Although the financial services industry does not emit any carbon itself, or does so in very small quantities, the introduction of the carbon tax will continue to play a role in the growth, development and governance of the financial services industry in South Africa.
Having signed the Paris Agreement in 2016, South Africa has undertaken to reach a goal of net-zero carbon dioxide emissions by 2050. To this end, South Africa introduced the Carbon Tax Act, 2019 as its chosen carbon pricing method.
Carbon tax is a tax on greenhouse (GHG) emissions. The Carbon Tax Act provides that those who conduct activities listed in Schedule 2 to the Carbon Tax Act (such as electricity production, coal mining or steel production) in South Africa, and whose activities result in GHG emissions that are equal to or above a specified threshold as set out in Schedule 2, will be liable for carbon tax.
A companies’ exposure to carbon emissions can be:
- Scope 1: direct, for example, through burning fuel;
- Scope 2: indirect, for example, through electricity consumption; or
- Scope 3: embodied, for example, through business travel or purchased materials.
The carbon tax affects the financial services industry through its impact on the entity’s environmental, social and governance (“ESG”) criteria, which are a set of standards for a company’s operations that socially conscious investors use to evaluate prospective investments.
Many companies have made commitments to a net-zero emissions economy, meaning that companies will seek to reduce their emissions and that any remaining emissions which are released as a result of the company’s actions are balanced by using an offset mechanism to absorb an equivalent amount from the atmosphere.
For example, where a company flies its employees overseas for business, it could compensate for this through afforestation (planting more forests) or through the use of technological options such as direct capture (a chemical process that extracts CO2 from the air).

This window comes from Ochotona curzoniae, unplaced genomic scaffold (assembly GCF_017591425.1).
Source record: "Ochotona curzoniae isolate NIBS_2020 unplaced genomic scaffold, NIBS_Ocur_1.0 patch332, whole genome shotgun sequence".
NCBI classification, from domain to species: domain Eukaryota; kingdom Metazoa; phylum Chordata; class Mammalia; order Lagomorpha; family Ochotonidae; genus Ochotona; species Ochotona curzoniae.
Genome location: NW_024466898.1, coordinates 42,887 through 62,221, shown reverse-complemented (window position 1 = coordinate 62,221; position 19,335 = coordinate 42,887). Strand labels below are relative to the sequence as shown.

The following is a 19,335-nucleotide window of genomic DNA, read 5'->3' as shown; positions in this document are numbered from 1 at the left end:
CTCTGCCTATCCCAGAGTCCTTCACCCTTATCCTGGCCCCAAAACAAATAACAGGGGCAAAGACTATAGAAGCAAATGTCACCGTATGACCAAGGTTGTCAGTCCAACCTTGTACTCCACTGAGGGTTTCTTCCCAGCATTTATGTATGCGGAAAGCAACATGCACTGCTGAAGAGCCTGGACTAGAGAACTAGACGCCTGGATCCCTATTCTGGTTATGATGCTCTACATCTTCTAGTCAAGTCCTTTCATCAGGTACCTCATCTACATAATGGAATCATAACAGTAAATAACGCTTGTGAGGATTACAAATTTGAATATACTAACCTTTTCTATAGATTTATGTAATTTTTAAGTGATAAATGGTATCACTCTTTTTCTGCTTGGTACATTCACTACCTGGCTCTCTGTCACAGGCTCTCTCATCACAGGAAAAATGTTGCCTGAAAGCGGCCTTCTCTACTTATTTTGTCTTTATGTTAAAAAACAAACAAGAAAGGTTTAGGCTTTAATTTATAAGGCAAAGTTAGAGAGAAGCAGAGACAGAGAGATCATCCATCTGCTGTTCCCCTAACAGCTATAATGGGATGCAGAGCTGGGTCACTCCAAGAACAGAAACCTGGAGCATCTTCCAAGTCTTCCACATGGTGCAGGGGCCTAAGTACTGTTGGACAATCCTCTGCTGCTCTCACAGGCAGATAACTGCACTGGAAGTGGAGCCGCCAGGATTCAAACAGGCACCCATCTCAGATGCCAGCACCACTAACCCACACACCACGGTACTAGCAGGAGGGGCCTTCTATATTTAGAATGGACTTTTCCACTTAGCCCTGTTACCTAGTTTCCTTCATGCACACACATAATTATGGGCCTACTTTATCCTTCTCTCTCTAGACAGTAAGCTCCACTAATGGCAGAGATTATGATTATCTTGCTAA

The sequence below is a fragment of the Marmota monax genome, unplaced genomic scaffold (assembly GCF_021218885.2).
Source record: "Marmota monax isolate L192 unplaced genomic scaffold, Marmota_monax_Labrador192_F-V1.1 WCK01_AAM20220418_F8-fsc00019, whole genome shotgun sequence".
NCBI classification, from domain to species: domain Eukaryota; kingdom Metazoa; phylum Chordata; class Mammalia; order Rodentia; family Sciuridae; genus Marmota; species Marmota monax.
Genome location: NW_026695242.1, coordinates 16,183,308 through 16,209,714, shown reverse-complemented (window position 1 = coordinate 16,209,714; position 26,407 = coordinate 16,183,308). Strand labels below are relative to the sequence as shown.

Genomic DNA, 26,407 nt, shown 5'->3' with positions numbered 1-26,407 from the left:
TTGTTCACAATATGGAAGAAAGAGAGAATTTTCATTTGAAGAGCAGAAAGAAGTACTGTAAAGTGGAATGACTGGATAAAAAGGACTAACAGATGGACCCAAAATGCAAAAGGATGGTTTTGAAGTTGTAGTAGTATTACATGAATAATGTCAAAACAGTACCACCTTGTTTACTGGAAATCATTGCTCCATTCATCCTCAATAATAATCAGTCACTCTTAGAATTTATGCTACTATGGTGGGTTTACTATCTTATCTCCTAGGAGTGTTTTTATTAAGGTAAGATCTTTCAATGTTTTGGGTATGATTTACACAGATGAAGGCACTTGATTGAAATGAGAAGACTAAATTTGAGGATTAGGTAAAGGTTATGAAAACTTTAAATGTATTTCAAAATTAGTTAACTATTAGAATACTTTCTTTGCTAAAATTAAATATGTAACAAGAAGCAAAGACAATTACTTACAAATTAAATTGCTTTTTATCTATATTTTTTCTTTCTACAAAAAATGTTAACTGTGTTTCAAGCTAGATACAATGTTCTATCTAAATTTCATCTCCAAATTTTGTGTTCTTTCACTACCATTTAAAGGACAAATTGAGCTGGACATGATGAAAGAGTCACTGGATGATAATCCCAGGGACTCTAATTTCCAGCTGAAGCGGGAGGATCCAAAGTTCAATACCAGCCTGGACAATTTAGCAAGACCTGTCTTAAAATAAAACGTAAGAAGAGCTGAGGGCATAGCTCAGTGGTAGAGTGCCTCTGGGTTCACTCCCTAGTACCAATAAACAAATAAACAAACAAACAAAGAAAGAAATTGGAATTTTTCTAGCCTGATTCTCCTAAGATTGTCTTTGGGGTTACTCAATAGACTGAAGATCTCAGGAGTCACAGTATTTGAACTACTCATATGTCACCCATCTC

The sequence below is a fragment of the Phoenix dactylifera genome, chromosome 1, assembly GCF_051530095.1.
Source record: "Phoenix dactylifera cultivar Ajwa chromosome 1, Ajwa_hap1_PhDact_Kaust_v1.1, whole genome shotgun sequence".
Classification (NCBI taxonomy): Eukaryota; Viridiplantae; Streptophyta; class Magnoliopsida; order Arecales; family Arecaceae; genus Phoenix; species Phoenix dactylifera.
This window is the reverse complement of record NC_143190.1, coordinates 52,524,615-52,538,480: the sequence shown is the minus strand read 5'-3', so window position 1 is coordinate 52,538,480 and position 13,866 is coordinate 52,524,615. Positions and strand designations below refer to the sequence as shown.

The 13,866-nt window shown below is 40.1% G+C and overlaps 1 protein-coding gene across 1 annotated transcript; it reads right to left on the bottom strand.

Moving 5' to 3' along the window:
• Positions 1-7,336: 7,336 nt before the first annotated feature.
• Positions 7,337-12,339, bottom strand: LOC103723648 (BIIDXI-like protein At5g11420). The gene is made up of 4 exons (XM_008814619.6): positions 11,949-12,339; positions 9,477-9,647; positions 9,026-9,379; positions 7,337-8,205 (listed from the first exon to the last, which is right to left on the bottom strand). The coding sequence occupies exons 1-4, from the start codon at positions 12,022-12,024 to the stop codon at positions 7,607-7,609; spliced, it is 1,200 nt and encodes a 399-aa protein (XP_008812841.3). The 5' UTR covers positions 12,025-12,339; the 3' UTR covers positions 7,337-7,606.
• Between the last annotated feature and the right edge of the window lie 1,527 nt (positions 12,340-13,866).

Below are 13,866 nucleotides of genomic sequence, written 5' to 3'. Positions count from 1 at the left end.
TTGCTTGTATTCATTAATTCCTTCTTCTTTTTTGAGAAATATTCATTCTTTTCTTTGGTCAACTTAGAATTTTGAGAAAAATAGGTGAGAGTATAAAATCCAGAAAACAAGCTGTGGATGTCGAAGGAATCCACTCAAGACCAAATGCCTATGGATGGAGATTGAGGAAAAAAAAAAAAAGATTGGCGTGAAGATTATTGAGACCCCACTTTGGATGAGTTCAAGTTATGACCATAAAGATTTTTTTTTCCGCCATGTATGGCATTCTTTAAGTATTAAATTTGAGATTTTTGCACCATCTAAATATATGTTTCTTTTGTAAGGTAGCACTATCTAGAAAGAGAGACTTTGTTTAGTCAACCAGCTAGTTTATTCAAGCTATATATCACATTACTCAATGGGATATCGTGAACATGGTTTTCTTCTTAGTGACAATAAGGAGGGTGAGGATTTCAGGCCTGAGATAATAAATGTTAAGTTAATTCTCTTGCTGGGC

The “enterprise value” of a company, the measure of a company’s total value, will likely be affected by how closely the company can get to “net-zero”, and future investors will likely seek to understand the true carbon cost of each company before investing.
In a similar vein, the King IV Code regulates the corporate governance of South African companies and emphasises the importance of sustainable development in a manner that does not compromise “the ability of future generations to meet their needs.”
Furthermore, the company’s governance structure will have to be adapted as the role of an entity’s chief financial officer will grow since carbon tax has such a large financial aspect to it and will consequently require financial consideration.
Similarly, there is an increased need for the disclosure of information concerning the risks associated with carbon pricing. As investors continue to focus on “enterprise value”, it is expected that companies will be required to enhance disclosure so as to diversify their investor base and ensure the stability of their financing.
Increased input costs
Regardless of where the liability for paying the price of carbon lies, a large part of the cost will be passed on through the supply chain, making it important to consider an entity’s own liability as well as the exposure it has to carbon through its suppliers.
Input costs, such as electricity, paper or plastic, and logistics costs, such as flights or road travel, are likely to have increased. The impacts on cost within the supply chain, however, depends on each supplier’s ability to absorb increased expenses and remain competitive.
In this regard, increased input costs may lead to product switching, and the degree to which carbon costs can be passed along will therefore depend on the price elasticity of the relevant product.